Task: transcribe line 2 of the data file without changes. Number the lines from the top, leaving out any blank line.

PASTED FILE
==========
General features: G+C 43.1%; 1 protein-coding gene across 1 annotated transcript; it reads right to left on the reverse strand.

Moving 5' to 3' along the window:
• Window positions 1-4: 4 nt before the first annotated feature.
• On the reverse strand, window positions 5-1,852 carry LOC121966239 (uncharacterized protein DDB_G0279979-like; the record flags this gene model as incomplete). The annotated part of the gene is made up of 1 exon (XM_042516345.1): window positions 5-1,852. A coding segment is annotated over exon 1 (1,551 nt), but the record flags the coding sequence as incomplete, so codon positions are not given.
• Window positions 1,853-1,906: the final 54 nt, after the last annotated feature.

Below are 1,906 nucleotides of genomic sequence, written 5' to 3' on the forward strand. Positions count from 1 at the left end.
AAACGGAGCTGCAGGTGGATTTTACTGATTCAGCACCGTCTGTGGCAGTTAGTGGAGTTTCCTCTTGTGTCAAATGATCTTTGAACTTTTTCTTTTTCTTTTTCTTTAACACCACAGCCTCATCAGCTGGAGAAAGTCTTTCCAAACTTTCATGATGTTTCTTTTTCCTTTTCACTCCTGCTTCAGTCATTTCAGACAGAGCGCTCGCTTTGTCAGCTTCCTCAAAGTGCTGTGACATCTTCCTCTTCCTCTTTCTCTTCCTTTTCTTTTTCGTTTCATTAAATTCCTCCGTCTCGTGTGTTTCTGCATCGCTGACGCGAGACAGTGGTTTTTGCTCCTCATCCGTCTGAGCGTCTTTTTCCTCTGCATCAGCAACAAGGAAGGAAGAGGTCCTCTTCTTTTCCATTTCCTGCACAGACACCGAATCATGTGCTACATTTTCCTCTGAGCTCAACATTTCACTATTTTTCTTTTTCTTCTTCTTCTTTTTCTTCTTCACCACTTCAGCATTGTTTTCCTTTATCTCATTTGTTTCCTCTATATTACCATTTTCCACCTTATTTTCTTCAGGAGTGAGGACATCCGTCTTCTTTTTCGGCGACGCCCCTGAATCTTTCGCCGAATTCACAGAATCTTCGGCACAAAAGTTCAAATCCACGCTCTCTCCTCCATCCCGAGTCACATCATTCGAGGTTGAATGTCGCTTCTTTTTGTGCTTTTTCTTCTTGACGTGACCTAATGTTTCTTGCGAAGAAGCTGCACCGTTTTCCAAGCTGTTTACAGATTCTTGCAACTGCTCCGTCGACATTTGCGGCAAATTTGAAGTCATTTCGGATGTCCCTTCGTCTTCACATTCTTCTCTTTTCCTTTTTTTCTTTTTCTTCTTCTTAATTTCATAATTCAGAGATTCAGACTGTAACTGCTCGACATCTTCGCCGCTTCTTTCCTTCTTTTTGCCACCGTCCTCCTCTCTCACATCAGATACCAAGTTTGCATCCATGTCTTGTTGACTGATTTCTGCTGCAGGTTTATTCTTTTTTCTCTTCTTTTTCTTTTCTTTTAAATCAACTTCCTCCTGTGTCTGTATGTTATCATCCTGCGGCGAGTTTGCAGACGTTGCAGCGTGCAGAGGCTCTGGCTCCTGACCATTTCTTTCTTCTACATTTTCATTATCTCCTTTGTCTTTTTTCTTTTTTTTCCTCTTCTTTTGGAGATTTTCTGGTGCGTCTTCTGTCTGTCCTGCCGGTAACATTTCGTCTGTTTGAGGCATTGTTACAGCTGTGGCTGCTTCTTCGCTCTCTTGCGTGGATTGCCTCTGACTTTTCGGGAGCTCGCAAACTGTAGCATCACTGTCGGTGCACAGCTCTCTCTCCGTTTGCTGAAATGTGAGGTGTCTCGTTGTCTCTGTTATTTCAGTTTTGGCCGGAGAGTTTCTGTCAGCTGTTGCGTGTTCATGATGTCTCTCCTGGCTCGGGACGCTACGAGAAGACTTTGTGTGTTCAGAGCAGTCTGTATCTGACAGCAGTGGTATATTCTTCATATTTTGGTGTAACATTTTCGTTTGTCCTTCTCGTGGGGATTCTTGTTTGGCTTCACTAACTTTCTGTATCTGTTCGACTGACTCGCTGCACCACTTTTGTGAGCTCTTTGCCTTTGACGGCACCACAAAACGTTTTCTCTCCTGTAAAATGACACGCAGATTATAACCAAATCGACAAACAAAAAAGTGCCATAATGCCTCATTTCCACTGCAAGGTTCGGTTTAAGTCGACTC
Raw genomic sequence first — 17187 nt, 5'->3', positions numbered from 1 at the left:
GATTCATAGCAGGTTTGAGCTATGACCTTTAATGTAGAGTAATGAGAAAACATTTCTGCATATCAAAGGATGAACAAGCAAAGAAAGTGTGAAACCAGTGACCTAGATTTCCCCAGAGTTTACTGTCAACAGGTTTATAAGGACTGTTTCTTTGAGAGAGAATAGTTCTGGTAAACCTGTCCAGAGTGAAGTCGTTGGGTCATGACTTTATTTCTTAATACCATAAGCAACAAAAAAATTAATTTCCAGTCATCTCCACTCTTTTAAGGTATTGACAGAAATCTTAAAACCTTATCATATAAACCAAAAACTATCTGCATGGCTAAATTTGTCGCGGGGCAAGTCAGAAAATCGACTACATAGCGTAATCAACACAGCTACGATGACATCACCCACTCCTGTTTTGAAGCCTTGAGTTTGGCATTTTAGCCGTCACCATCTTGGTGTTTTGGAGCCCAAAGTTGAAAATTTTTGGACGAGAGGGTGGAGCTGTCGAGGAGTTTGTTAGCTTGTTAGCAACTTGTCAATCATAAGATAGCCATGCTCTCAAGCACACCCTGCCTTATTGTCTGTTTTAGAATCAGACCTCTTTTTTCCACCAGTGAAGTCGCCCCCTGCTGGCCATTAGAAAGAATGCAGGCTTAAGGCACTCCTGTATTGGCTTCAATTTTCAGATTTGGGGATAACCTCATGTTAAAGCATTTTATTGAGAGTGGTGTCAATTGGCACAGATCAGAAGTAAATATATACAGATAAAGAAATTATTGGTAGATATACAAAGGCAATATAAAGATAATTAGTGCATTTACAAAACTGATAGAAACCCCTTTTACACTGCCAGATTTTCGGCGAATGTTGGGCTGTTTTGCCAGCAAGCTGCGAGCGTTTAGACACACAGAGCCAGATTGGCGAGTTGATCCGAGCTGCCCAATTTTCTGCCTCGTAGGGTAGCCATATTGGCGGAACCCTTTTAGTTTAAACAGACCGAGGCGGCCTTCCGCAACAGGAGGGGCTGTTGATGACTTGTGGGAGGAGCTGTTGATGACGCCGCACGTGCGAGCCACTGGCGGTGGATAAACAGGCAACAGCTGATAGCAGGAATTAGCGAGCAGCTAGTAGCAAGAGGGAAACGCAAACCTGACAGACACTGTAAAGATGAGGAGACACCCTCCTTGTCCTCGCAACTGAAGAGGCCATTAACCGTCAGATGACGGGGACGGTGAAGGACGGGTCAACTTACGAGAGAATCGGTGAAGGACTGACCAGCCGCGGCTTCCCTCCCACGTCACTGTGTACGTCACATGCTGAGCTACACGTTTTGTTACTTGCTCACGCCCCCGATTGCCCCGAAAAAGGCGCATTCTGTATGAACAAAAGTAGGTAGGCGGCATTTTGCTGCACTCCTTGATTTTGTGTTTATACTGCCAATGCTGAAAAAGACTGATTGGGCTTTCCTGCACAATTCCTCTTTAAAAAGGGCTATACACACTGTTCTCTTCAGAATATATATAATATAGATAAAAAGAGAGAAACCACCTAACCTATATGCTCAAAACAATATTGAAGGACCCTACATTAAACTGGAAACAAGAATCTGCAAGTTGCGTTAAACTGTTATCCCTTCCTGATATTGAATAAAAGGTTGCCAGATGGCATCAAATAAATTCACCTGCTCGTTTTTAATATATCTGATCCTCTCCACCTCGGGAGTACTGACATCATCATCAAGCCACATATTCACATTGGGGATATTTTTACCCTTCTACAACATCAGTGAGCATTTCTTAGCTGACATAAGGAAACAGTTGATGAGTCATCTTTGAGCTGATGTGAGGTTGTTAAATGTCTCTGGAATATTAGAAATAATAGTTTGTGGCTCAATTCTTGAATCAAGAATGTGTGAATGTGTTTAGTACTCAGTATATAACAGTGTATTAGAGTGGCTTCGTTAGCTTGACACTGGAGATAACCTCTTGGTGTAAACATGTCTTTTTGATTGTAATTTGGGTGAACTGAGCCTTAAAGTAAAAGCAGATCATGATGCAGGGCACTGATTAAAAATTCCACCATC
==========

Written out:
Moving 5' to 3' along the window: